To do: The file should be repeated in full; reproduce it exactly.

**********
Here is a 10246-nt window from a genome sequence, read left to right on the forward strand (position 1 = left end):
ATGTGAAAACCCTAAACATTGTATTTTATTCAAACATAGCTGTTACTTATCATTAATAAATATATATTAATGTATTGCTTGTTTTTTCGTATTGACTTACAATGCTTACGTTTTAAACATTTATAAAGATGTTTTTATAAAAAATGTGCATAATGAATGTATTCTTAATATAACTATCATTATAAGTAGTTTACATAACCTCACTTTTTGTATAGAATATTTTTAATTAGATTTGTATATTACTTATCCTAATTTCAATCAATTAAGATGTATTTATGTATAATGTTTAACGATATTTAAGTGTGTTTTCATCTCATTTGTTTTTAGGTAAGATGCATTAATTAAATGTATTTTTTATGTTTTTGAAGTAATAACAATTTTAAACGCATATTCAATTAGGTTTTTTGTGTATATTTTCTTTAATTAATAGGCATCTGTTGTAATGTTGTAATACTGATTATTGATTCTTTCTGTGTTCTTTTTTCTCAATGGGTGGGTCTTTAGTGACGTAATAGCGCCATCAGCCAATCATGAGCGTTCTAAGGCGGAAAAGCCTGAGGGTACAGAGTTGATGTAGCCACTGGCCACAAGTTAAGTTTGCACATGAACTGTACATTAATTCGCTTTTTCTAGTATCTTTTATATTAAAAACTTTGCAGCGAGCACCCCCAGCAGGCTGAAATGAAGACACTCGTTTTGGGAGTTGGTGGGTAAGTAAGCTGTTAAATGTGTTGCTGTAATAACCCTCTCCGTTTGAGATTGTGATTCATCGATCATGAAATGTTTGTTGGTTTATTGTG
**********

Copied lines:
Here is a 10246-nt window from a genome sequence, read left to right on the forward strand (position 1 = left end):
ATGTGAAAACCCTAAACATTGTATTTTATTCAAACATAGCTGTTACTTATCATTAATAAATATATATTAATGTATTGCTTGTTTTTTCGTATTGACTTACAATGCTTACGTTTTAAACATTTATAAAGATGTTTTTATAAAAAATGTGCATAATGAATGTATTCTTAATATAACTATCATTATAAGTAGTTTACATAACCTCACTTTTTGTATAGAATATTTTTAATTAGATTTGTATATTACTTATCCTAATTTCAATCAATTAAGATGTATTTATGTATAATGTTTAACGATATTTAAGTGTGTTTTCATCTCATTTGTTTTTAGGTAAGATGCATTAATTAAATGTATTTTTTATGTTTTTGAAGTAATAACAATTTTAAACGCATATTCAATTAGGTTTTTTGTGTATATTTTCTTTAATTAATAGGCATCTGTTGTAATGTTGTAATACTGATTATTGATTCTTTCTGTGTTCTTTTTTCTCAATGGGTGGGTCTTTAGTGACGTAATAGCGCCATCAGCCAATCATGAGCGTTCTAAGGCGGAAAAGCCTGAGGGTACAGAGTTGATGTAGCCACTGGCCACAAGTTAAGTTTGCACATGAACTGTACATTAATTCGCTTTTTCTAGTATCTTTTATATTAAAAACTTTGCAGCGAGCACCCCCAGCAGGCTGAAATGAAGACACTCGTTTTGGGAGTTGGTGGGTAAGTAAGCTGTTAAATGTGTTGCTGTAATAACCCTCTCCGTTTGAGATTGTGATTCATCGATCATGAAATGTTTGTTGGTTTATTGTG